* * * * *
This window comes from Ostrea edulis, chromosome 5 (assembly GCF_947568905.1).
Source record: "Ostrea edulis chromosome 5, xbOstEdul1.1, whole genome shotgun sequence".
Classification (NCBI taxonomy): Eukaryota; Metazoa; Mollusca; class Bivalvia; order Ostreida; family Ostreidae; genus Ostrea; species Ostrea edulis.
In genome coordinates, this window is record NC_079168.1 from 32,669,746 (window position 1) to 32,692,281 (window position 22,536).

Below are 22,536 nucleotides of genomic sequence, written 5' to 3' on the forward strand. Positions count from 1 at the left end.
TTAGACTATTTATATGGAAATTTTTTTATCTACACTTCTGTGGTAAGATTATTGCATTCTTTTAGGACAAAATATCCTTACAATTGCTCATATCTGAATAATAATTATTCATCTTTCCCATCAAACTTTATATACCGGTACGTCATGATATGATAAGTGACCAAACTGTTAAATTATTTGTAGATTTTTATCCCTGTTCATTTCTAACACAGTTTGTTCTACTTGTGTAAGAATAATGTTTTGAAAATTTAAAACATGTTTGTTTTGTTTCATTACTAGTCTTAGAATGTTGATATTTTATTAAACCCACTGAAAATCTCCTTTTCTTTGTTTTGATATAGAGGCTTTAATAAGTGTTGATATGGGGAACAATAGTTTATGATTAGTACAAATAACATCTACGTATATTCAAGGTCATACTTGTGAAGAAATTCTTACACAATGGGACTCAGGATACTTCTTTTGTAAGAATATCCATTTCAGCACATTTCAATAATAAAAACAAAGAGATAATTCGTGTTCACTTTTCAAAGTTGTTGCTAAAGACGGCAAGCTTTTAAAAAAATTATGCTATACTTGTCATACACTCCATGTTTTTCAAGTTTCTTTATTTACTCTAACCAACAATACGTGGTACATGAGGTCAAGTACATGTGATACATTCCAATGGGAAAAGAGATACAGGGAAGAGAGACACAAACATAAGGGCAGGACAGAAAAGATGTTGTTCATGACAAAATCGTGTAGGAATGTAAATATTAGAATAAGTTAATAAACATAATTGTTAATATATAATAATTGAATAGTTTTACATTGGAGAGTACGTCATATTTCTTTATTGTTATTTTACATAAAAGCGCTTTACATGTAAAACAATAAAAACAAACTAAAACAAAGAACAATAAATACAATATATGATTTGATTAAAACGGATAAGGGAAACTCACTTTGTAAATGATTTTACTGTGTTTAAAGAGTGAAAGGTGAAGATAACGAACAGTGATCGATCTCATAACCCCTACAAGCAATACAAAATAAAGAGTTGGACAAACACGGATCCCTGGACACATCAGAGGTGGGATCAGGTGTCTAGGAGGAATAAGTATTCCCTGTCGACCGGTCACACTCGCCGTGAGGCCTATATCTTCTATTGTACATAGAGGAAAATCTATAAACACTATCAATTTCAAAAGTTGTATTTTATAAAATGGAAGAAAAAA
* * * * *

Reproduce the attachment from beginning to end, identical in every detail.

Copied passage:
This window comes from Ostrea edulis, chromosome 5 (assembly GCF_947568905.1).
Source record: "Ostrea edulis chromosome 5, xbOstEdul1.1, whole genome shotgun sequence".
Classification (NCBI taxonomy): Eukaryota; Metazoa; Mollusca; class Bivalvia; order Ostreida; family Ostreidae; genus Ostrea; species Ostrea edulis.
In genome coordinates, this window is record NC_079168.1 from 32,669,746 (window position 1) to 32,692,281 (window position 22,536).

Below are 22,536 nucleotides of genomic sequence, written 5' to 3' on the forward strand. Positions count from 1 at the left end.
TTAGACTATTTATATGGAAATTTTTTTATCTACACTTCTGTGGTAAGATTATTGCATTCTTTTAGGACAAAATATCCTTACAATTGCTCATATCTGAATAATAATTATTCATCTTTCCCATCAAACTTTATATACCGGTACGTCATGATATGATAAGTGACCAAACTGTTAAATTATTTGTAGATTTTTATCCCTGTTCATTTCTAACACAGTTTGTTCTACTTGTGTAAGAATAATGTTTTGAAAATTTAAAACATGTTTGTTTTGTTTCATTACTAGTCTTAGAATGTTGATATTTTATTAAACCCACTGAAAATCTCCTTTTCTTTGTTTTGATATAGAGGCTTTAATAAGTGTTGATATGGGGAACAATAGTTTATGATTAGTACAAATAACATCTACGTATATTCAAGGTCATACTTGTGAAGAAATTCTTACACAATGGGACTCAGGATACTTCTTTTGTAAGAATATCCATTTCAGCACATTTCAATAATAAAAACAAAGAGATAATTCGTGTTCACTTTTCAAAGTTGTTGCTAAAGACGGCAAGCTTTTAAAAAAATTATGCTATACTTGTCATACACTCCATGTTTTTCAAGTTTCTTTATTTACTCTAACCAACAATACGTGGTACATGAGGTCAAGTACATGTGATACATTCCAATGGGAAAAGAGATACAGGGAAGAGAGACACAAACATAAGGGCAGGACAGAAAAGATGTTGTTCATGACAAAATCGTGTAGGAATGTAAATATTAGAATAAGTTAATAAACATAATTGTTAATATATAATAATTGAATAGTTTTACATTGGAGAGTACGTCATATTTCTTTATTGTTATTTTACATAAAAGCGCTTTACATGTAAAACAATAAAAACAAACTAAAACAAAGAACAATAAATACAATATATGATTTGATTAAAACGGATAAGGGAAACTCACTTTGTAAATGATTTTACTGTGTTTAAAGAGTGAAAGGTGAAGATAACGAACAGTGATCGATCTCATAACCCCTACAAGCAATACAAAATAAAGAGTTGGACAAACACGGATCCCTGGACACATCAGAGGTGGGATCAGGTGTCTAGGAGGAATAAGTATTCCCTGTCGACCGGTCACACTCGCCGTGAGGCCTATATCTTCTATTGTACATAGAGGAAAATCTATAAACACTATCAATTTCAAAAGTTGTATTTTATAAAATGGAAGAAAAAA